The U.S. Department of Justice officially sued to block JetBlue's proposed purchase of Spirit Airlines this week, arguing that the combined airline would essentially remove the country's largest budget airline and drive up flight prices in the process.
JetBlue emerged as the victor in the unlikely courtship of Spirit last summer after a long and often bitter bidding war, eventually winning over Spirit shareholders with a $3.8 billion package. The two carriers combined would be the country's fifth-largest airline, but would end up looking much more like JetBlue than Spirit: In with JetBlue's free snacks and gate-to-gate Wi-Fi, out with Spirit's knee-crunching legroom and barebones fares at rock-bottom rates.
The airlines tried to spin the proposed merger as a potential win for consumers, saying a bigger JetBlue would be able to better compete on price with the likes of American Airlines, Delta, Southwest, and United. But, federal regulators didn't see it that way.
“By acquiring Spirit, JetBlue will eliminate the largest ultra-low-cost carrier in the United States,” Attorney General Merrick Garland said in a statement after filing the lawsuit on Tuesday. “If not blocked, the merger of JetBlue and Spirit would result in higher fares and fewer choices for tens of millions of travelers across the country. The Justice Department is suing to prevent that from happening.”
JetBlue's proposed takeover was sure to face an uphill battle from the very start. President Joe Biden's administration has taken a hard line against mergers and consolidation across the economy. And JetBlue is already in court along with American Airlines after the Justice Department sued the pair over their Northeast Alliance partnership.
Executives from JetBlue and Spirit made clear they expected the lawsuit and would plow ahead to fight for their merger in court.
“We believe the DOJ has got it wrong on the law here and misses the point that this merger will create a national low-fare, high-quality competitor to the Big Four carriers which – thanks to their own DOJ-approved mergers – control about 80% of the U.S. market,” JetBlue CEO Robin Hayes said in a statement.
Surprise or not, it's just another turn in the long, puzzling saga surrounding the budget airline that countless travelers love to hate.
The saga started more than a year ago with Frontier Airlines, which announced a deal with Spirit to merge into one ultra-low-cost carrier. But JetBlue swept in with a surprise bid, offering 40% more than Frontier and eventually sweetening the deal even more. After months of contentious back-and-forth, Spirit shareholders eventually turned away Frontier and sided with JetBlue.
While the marriage between Spirit's barebones fleet and JetBlue's customer-friendly brand might have seemed odd, it's all about planes, gates, and people. More pilots, flight attendants, and planes from Spirit could allow JetBlue to grow much faster as travel rebounds.
But just as JetBlue's winning bid didn't guarantee the deal would go forward, the department's lawsuit doesn't squash the deal altogether. JetBlue and Spirit could win in court, or the federal government could extract concessions in exchange for allowing the merger to move ahead, like forcing JetBlue to relinquish valuable slots at airports like its New York City (JFK) hub.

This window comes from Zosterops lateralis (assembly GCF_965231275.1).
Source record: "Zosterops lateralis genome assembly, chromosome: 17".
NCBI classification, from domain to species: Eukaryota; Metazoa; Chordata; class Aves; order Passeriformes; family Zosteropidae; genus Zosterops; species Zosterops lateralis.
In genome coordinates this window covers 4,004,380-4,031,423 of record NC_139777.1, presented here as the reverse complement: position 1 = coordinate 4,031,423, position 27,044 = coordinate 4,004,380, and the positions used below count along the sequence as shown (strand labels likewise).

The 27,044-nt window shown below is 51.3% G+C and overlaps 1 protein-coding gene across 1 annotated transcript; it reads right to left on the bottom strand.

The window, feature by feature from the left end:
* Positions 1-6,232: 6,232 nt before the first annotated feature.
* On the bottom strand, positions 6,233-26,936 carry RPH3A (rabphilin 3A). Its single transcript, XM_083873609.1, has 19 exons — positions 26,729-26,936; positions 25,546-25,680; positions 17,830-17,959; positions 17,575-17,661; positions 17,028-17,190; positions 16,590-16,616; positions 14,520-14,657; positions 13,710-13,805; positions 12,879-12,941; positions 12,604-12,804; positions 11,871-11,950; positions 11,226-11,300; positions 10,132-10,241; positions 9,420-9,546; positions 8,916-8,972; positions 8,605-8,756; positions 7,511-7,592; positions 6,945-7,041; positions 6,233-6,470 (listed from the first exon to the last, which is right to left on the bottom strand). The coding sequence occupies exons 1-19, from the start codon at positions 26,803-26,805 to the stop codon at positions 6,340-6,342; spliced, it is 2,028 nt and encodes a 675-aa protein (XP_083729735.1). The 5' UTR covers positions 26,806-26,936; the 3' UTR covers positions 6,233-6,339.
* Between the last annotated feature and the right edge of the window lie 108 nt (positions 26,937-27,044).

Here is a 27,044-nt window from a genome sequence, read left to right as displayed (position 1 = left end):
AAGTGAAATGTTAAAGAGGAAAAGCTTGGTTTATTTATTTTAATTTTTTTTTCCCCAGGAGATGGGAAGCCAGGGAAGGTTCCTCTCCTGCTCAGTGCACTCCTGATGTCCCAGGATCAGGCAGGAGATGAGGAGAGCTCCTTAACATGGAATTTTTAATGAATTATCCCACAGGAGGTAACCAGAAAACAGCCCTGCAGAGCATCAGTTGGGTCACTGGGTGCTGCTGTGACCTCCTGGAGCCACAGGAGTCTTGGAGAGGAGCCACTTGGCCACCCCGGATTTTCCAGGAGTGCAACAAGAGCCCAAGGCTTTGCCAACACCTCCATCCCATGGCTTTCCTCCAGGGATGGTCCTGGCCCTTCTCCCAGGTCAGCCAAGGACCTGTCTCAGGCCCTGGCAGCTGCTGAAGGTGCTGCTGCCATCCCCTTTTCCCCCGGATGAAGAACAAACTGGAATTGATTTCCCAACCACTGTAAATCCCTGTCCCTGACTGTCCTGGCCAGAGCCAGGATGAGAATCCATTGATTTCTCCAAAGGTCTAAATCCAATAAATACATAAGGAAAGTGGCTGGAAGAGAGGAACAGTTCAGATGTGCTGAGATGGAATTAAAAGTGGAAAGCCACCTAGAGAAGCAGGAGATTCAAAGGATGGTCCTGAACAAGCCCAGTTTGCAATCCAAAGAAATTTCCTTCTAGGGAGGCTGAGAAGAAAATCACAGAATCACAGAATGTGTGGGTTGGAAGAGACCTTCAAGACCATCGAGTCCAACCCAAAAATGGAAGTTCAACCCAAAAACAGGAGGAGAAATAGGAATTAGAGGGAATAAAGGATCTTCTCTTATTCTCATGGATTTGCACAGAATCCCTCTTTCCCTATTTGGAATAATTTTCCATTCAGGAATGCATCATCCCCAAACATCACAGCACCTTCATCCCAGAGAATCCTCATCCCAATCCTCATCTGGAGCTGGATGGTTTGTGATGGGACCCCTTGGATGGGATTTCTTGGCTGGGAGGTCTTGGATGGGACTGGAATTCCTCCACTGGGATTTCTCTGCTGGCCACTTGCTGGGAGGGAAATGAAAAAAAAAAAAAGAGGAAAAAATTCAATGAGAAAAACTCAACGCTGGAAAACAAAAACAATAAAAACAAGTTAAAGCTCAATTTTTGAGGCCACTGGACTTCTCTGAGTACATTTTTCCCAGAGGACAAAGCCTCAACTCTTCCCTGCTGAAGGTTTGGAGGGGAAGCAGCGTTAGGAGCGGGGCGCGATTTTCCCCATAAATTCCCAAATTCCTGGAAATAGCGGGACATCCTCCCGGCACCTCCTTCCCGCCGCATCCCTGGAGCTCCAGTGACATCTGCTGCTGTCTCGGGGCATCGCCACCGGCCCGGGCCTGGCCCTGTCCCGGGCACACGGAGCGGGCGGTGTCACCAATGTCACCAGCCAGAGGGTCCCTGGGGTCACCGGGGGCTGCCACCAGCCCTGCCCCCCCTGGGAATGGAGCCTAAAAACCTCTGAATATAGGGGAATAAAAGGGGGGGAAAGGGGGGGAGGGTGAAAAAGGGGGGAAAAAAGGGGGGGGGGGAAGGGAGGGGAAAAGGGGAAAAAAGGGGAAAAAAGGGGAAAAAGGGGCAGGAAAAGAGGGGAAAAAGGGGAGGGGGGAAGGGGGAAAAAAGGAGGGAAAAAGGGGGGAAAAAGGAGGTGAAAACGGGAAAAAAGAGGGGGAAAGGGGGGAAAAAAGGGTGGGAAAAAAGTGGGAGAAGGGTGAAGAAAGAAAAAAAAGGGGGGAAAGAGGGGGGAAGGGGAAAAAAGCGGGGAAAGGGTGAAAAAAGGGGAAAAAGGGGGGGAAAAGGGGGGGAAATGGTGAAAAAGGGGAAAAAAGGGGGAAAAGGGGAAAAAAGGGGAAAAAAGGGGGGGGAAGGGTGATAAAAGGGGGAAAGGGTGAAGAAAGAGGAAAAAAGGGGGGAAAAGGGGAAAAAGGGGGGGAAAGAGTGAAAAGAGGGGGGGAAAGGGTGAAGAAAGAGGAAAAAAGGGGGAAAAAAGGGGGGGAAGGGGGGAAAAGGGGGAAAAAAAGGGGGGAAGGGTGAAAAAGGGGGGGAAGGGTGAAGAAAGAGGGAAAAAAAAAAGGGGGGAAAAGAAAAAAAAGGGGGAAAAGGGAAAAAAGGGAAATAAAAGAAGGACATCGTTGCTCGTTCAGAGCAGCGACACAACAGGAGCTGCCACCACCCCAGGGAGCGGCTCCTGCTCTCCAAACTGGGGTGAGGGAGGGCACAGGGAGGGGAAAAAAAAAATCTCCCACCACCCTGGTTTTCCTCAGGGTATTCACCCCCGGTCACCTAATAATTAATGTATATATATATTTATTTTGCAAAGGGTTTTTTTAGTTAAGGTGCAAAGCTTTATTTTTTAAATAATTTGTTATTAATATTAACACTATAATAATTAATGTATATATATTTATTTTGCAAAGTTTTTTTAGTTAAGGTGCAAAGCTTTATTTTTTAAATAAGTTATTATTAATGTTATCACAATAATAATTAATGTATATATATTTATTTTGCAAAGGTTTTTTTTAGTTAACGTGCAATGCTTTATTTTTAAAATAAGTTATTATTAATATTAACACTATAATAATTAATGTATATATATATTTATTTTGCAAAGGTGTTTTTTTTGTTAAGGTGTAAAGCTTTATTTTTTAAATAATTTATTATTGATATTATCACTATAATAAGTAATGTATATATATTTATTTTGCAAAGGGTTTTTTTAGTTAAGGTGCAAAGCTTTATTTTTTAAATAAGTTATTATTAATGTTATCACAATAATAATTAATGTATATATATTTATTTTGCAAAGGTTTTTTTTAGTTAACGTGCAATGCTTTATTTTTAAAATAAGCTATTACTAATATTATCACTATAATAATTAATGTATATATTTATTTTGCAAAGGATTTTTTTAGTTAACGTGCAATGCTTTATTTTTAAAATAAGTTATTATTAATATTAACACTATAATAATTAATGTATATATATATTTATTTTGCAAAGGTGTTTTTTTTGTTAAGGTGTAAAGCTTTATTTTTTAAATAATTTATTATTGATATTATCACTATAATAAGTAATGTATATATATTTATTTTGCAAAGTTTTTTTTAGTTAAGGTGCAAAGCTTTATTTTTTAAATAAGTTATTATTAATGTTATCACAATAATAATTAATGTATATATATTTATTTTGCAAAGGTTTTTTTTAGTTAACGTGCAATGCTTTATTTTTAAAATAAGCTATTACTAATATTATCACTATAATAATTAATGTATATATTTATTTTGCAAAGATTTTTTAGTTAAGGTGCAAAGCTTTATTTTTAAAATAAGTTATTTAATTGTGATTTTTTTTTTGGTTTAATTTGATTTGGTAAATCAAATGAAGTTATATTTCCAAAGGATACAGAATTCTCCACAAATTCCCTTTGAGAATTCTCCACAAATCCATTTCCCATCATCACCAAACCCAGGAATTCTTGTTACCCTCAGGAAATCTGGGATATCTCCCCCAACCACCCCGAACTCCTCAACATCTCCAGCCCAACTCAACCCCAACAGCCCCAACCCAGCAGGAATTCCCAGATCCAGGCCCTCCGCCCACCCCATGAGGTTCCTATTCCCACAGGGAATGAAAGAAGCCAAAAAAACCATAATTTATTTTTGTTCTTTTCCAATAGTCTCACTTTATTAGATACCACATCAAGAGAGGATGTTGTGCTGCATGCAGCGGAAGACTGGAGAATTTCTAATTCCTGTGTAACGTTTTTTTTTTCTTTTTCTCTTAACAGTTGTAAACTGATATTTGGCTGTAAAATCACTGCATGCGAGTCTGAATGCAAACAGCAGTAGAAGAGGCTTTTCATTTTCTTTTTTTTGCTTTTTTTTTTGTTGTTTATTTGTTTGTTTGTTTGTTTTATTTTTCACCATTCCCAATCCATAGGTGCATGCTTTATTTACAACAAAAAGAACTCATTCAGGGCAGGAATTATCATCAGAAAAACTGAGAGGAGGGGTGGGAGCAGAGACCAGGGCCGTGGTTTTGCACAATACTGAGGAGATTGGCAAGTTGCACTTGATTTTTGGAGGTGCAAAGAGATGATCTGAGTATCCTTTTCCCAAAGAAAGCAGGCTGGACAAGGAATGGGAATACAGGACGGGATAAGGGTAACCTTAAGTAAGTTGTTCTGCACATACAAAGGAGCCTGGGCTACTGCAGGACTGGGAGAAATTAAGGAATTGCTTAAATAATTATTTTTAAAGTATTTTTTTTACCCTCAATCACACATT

The Justice Department didn't have to look hard for fodder to make its case against the merger – the two airlines did some of that work themselves. In a presentation to investors back when it was trying to fight off JetBlue's hostile takeover bid, Spirit itself said JetBlue's takeover would result in higher fares.
The Justice Department included that slide in its legal filing.
Both airlines have been clear from the start that they know regulatory approval is no slam dunk. Case in point: One of the marquee pieces of JetBlue's offer for Spirit is a $70 million breakup fee paid to Spirit if the deal falls apart – and a whopping $400 million payout straight to Spirit's shareholders.
It would be the biggest airline merger since Alaska Airlines acquired Virgin America back in 2016. JetBlue and Spirit have repeatedly pointed at far bigger mergers that previous administrations have allowed to move ahead in the last two decades, like Delta's acquisition of Northwest Airlines and American Airlines' merger with U.S. Airways.
Though a combined JetBlue-Spirit would still be much smaller than those massive airlines, the Biden administration clearly wanted to send a signal that any further consolidation in the airline industry will be a tough sell.
“Four airlines – American, Delta, United, and Southwest – control close to 80% of the market. We allege that JetBlue's proposed takeover of Spirit will only exacerbate concentration and further stifle competition in the airline industry,” Garland said.
It's not over yet.
This federal lawsuit to block JetBlue's proposed acquisition of Spirit had been in the works for weeks and was widely expected. JetBlue's plan to take over Spirit isn't dead – it just enters the courtroom.